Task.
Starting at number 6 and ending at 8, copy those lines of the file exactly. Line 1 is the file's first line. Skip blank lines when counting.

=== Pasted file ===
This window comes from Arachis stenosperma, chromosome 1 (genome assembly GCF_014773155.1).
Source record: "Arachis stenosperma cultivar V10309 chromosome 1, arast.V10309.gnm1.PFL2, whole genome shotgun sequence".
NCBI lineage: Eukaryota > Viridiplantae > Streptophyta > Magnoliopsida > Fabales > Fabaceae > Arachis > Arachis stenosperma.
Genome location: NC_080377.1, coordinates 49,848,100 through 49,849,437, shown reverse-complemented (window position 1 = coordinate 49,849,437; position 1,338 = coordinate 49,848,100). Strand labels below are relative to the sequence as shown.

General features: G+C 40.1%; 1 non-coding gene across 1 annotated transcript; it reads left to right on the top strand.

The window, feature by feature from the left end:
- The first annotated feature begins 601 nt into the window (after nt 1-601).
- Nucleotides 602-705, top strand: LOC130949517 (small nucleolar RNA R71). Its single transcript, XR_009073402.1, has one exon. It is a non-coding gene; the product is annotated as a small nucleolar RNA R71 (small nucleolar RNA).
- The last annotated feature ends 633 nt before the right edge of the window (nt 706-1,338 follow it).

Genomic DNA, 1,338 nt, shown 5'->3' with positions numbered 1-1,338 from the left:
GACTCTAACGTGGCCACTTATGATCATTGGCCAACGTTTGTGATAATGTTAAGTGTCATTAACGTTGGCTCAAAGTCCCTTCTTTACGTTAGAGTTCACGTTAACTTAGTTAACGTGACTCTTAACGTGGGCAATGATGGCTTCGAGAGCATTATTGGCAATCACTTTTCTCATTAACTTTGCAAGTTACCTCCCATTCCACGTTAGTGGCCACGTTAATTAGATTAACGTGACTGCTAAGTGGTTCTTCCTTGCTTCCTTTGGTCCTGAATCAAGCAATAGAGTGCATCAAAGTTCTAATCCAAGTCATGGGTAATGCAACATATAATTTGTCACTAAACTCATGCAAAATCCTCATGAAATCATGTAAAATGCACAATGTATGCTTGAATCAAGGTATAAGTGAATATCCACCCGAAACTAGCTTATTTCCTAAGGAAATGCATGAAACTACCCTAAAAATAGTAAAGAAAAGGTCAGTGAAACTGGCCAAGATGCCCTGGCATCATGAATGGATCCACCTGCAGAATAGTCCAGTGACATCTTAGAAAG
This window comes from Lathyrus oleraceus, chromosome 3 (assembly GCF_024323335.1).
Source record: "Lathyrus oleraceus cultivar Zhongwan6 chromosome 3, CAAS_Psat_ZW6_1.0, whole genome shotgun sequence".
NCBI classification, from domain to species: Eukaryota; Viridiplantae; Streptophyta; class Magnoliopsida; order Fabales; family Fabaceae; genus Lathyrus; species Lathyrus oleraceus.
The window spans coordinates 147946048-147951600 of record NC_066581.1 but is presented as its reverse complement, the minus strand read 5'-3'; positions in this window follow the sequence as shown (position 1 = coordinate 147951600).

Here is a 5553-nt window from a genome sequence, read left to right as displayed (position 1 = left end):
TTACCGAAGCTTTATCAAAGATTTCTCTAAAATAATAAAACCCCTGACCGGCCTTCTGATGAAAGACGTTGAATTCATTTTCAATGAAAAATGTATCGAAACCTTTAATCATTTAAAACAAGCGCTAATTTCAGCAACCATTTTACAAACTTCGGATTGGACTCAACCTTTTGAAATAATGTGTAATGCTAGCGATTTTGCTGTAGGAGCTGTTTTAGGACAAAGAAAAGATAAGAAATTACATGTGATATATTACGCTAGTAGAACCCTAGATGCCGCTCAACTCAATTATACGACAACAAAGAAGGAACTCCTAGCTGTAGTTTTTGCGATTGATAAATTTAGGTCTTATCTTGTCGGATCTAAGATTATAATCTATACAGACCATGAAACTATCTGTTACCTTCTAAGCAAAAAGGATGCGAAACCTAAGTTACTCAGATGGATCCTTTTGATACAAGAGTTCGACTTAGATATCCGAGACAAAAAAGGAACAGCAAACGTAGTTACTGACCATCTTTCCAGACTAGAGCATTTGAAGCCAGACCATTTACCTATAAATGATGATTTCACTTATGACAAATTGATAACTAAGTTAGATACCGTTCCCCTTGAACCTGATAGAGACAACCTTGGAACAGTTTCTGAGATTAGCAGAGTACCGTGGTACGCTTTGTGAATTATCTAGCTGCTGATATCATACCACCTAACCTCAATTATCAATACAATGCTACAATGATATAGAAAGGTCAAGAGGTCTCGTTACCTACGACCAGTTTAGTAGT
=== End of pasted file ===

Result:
The window, feature by feature from the left end:
- The first annotated feature begins 601 nt into the window (after nt 1-601).
- Nucleotides 602-705, top strand: LOC130949517 (small nucleolar RNA R71). Its single transcript, XR_009073402.1, has one exon. It is a non-coding gene; the product is annotated as a small nucleolar RNA R71 (small nucleolar RNA).